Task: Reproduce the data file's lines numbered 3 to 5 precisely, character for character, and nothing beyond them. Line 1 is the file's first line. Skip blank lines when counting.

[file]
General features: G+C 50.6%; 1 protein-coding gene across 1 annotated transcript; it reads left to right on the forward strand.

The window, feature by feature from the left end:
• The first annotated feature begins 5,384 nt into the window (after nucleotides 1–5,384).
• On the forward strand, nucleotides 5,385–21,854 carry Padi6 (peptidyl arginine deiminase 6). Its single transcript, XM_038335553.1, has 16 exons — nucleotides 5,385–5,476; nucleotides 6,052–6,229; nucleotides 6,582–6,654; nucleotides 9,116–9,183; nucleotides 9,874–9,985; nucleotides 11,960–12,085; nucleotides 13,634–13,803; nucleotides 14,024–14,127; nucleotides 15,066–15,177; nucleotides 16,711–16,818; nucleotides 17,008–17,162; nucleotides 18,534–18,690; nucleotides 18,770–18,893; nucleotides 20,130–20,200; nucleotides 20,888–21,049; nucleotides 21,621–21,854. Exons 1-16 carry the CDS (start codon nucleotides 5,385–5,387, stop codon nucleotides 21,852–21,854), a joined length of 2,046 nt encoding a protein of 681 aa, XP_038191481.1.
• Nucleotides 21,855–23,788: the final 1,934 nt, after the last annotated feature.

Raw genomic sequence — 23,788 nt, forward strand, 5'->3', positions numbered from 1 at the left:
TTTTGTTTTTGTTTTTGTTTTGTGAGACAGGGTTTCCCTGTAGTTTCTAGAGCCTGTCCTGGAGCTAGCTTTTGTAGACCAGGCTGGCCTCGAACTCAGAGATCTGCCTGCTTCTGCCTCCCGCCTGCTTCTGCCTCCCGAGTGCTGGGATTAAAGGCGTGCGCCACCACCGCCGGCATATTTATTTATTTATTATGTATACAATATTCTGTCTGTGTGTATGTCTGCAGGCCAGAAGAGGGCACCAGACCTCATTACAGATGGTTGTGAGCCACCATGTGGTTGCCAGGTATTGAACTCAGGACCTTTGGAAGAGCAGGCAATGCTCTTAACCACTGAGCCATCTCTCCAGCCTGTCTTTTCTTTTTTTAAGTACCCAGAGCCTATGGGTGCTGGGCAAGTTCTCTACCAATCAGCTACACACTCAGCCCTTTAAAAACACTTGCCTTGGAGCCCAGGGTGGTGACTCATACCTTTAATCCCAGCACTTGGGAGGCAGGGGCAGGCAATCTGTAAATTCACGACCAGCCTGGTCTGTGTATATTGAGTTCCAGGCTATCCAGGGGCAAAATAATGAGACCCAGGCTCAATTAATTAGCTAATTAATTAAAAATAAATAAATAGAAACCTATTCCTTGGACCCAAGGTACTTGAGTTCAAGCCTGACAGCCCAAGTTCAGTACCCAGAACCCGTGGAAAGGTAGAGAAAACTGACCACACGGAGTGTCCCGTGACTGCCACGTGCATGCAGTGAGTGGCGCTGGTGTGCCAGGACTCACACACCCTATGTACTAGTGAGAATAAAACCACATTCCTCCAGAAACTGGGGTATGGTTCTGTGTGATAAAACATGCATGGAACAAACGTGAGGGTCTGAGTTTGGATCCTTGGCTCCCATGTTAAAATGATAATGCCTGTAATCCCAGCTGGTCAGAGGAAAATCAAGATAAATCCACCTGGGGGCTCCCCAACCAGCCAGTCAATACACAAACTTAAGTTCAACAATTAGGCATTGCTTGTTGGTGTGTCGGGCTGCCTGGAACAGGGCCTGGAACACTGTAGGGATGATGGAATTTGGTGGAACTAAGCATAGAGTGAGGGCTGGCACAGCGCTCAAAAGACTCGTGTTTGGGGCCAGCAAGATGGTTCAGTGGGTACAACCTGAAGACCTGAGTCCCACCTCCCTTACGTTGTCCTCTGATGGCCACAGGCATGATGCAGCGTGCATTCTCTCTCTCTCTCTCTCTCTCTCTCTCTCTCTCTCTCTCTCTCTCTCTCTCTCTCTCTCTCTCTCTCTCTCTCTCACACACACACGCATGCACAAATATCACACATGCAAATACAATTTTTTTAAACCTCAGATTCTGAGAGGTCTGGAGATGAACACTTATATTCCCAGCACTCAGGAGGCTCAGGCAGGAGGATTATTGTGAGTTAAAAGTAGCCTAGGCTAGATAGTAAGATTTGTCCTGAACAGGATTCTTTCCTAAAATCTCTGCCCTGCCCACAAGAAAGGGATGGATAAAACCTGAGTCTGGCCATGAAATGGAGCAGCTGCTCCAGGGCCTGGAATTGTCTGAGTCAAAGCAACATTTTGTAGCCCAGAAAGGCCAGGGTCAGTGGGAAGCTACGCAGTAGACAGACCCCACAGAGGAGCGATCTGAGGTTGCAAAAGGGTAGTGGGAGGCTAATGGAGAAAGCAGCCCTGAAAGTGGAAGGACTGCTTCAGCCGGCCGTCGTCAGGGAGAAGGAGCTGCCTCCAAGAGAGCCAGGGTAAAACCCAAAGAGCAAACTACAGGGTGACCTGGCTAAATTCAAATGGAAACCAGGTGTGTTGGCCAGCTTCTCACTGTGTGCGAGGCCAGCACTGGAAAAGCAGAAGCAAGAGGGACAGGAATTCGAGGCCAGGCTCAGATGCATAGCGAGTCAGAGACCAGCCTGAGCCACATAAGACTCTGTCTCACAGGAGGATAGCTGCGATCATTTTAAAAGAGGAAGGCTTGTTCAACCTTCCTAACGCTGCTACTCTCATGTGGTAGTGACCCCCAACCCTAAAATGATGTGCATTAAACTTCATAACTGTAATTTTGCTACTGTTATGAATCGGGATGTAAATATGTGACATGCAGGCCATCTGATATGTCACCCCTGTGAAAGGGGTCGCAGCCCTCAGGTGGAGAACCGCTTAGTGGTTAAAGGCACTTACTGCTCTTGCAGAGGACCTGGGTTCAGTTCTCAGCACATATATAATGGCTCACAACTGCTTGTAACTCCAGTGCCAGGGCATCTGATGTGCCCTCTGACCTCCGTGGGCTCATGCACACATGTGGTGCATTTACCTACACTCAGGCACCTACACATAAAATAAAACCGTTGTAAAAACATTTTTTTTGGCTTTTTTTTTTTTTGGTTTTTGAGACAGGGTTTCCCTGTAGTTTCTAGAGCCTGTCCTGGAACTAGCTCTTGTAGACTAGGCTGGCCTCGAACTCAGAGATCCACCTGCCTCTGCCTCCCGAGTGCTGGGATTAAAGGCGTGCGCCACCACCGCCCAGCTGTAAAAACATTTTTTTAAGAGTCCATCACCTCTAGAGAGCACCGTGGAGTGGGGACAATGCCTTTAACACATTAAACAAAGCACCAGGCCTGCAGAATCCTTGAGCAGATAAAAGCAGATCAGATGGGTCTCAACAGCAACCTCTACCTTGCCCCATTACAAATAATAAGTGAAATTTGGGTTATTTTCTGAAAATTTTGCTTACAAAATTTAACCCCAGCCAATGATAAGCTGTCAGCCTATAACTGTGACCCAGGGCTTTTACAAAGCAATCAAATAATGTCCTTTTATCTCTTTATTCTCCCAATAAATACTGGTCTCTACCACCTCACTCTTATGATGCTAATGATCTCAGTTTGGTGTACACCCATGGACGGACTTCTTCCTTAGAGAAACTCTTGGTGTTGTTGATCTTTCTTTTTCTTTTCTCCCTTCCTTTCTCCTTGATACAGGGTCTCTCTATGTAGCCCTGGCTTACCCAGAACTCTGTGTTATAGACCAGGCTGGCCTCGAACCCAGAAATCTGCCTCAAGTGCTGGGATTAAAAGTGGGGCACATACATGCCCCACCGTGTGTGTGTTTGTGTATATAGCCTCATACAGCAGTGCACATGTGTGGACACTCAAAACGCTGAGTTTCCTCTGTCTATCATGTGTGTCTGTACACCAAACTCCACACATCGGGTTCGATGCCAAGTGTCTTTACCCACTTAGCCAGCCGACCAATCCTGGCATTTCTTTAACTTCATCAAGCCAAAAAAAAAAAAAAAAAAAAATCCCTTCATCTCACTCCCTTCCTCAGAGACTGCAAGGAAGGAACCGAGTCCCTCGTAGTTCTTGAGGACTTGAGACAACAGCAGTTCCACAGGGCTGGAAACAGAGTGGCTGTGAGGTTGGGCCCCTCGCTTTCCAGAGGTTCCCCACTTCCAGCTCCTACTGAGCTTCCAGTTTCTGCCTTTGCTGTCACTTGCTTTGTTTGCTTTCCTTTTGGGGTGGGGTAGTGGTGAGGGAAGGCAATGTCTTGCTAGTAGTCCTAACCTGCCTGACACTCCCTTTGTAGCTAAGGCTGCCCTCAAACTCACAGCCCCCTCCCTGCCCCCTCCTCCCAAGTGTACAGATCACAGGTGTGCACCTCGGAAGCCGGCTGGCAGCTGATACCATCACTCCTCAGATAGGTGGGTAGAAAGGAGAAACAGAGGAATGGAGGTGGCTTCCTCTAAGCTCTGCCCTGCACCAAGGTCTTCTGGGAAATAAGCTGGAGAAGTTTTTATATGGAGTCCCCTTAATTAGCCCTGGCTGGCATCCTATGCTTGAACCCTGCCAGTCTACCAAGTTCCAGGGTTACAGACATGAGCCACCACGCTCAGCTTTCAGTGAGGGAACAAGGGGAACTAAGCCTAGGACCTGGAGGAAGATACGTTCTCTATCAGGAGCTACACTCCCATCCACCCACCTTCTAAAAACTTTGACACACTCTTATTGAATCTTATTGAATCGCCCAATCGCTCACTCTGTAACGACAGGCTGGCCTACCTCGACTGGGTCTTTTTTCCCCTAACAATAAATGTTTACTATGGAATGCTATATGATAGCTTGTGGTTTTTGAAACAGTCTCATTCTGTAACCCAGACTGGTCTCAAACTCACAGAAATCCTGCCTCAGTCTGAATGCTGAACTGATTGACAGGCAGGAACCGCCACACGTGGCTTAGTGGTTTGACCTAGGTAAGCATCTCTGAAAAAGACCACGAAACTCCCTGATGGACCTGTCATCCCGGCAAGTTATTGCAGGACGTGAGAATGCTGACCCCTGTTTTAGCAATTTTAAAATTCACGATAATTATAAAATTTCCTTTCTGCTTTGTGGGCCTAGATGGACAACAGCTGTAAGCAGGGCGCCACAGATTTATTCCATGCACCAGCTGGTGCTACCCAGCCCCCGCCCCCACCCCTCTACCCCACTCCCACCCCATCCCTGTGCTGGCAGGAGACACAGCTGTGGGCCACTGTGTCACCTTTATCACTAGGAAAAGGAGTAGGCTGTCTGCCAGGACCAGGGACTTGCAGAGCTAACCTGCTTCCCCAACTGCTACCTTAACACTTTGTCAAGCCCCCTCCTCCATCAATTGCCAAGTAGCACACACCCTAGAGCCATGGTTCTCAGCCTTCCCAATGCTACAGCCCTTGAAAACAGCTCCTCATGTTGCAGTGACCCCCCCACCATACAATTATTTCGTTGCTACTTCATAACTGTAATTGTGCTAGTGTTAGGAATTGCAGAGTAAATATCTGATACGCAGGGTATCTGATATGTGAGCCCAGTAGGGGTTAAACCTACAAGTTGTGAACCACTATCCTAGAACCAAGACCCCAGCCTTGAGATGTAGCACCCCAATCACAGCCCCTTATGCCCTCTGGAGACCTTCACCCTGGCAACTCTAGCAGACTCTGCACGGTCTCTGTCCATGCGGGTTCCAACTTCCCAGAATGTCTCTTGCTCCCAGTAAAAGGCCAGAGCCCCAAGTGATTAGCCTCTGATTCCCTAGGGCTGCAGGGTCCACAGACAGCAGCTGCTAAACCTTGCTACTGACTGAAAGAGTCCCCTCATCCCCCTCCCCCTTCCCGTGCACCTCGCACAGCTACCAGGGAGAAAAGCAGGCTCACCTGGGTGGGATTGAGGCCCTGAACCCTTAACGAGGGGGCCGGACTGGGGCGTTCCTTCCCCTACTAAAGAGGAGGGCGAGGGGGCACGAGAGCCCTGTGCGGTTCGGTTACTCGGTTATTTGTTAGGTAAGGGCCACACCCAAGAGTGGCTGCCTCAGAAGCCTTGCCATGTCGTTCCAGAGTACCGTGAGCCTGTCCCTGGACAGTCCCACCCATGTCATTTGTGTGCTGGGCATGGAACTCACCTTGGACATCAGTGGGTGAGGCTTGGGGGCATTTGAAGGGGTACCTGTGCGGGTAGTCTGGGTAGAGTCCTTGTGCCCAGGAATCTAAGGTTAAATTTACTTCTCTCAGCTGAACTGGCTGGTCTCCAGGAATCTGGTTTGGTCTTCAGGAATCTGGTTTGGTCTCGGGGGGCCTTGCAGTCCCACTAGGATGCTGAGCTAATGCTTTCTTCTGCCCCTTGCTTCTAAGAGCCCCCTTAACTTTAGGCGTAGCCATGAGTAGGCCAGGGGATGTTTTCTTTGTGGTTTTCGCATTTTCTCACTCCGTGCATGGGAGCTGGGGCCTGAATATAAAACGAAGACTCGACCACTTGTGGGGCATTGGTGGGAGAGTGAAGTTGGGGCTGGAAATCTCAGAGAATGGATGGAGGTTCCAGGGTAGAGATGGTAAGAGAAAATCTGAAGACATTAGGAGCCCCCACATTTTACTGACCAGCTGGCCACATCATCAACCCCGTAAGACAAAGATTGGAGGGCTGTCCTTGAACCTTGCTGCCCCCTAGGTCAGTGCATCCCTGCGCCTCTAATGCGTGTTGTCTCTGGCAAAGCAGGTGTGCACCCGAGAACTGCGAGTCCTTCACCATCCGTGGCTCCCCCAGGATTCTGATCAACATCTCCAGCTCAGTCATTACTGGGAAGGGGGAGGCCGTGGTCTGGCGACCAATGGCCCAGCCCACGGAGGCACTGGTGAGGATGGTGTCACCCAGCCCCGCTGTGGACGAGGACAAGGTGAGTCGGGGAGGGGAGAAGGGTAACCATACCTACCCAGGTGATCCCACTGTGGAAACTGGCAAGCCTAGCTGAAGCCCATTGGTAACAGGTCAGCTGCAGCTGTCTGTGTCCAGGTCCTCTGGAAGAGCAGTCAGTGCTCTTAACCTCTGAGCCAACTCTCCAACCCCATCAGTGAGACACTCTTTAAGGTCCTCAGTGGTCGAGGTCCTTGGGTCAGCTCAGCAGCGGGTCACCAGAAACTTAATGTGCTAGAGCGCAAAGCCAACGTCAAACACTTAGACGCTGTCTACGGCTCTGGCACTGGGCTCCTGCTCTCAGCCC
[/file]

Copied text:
• The first annotated feature begins 5,384 nt into the window (after nucleotides 1–5,384).
• On the forward strand, nucleotides 5,385–21,854 carry Padi6 (peptidyl arginine deiminase 6). Its single transcript, XM_038335553.1, has 16 exons — nucleotides 5,385–5,476; nucleotides 6,052–6,229; nucleotides 6,582–6,654; nucleotides 9,116–9,183; nucleotides 9,874–9,985; nucleotides 11,960–12,085; nucleotides 13,634–13,803; nucleotides 14,024–14,127; nucleotides 15,066–15,177; nucleotides 16,711–16,818; nucleotides 17,008–17,162; nucleotides 18,534–18,690; nucleotides 18,770–18,893; nucleotides 20,130–20,200; nucleotides 20,888–21,049; nucleotides 21,621–21,854. Exons 1-16 carry the CDS (start codon nucleotides 5,385–5,387, stop codon nucleotides 21,852–21,854), a joined length of 2,046 nt encoding a protein of 681 aa, XP_038191481.1.
• Nucleotides 21,855–23,788: the final 1,934 nt, after the last annotated feature.